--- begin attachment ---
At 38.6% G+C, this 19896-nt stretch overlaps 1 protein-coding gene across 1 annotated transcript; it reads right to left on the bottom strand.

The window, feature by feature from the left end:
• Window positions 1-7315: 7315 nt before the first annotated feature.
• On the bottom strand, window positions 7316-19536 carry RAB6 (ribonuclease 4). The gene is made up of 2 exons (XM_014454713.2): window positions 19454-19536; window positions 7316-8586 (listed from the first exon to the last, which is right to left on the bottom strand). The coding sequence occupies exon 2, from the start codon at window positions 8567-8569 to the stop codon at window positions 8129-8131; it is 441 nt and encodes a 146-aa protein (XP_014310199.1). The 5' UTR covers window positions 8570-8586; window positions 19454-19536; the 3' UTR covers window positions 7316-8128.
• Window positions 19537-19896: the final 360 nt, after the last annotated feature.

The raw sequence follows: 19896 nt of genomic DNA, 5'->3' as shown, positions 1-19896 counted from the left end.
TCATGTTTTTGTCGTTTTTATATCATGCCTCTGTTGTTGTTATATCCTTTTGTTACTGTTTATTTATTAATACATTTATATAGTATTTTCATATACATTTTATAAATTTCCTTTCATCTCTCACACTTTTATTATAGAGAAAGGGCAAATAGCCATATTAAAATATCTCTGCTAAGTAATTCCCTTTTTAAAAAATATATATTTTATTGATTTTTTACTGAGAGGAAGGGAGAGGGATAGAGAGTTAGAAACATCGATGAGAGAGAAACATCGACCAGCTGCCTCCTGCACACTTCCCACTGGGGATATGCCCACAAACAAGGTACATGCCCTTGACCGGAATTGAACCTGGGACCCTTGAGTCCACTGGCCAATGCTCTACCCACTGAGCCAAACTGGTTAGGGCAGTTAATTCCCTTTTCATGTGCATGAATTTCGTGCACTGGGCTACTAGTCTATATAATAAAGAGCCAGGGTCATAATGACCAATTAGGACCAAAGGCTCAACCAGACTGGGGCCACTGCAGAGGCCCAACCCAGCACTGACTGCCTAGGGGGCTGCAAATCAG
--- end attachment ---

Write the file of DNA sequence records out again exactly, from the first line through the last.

At 38.6% G+C, this 19896-nt stretch overlaps 1 protein-coding gene across 1 annotated transcript; it reads right to left on the bottom strand.

The window, feature by feature from the left end:
• Window positions 1-7315: 7315 nt before the first annotated feature.
• On the bottom strand, window positions 7316-19536 carry RAB6 (ribonuclease 4). The gene is made up of 2 exons (XM_014454713.2): window positions 19454-19536; window positions 7316-8586 (listed from the first exon to the last, which is right to left on the bottom strand). The coding sequence occupies exon 2, from the start codon at window positions 8567-8569 to the stop codon at window positions 8129-8131; it is 441 nt and encodes a 146-aa protein (XP_014310199.1). The 5' UTR covers window positions 8570-8586; window positions 19454-19536; the 3' UTR covers window positions 7316-8128.
• Window positions 19537-19896: the final 360 nt, after the last annotated feature.

The raw sequence follows: 19896 nt of genomic DNA, 5'->3' as shown, positions 1-19896 counted from the left end.
TCATGTTTTTGTCGTTTTTATATCATGCCTCTGTTGTTGTTATATCCTTTTGTTACTGTTTATTTATTAATACATTTATATAGTATTTTCATATACATTTTATAAATTTCCTTTCATCTCTCACACTTTTATTATAGAGAAAGGGCAAATAGCCATATTAAAATATCTCTGCTAAGTAATTCCCTTTTTAAAAAATATATATTTTATTGATTTTTTACTGAGAGGAAGGGAGAGGGATAGAGAGTTAGAAACATCGATGAGAGAGAAACATCGACCAGCTGCCTCCTGCACACTTCCCACTGGGGATATGCCCACAAACAAGGTACATGCCCTTGACCGGAATTGAACCTGGGACCCTTGAGTCCACTGGCCAATGCTCTACCCACTGAGCCAAACTGGTTAGGGCAGTTAATTCCCTTTTCATGTGCATGAATTTCGTGCACTGGGCTACTAGTCTATATAATAAAGAGCCAGGGTCATAATGACCAATTAGGACCAAAGGCTCAACCAGACTGGGGCCACTGCAGAGGCCCAACCCAGCACTGACTGCCTAGGGGGCTGCAAATCAG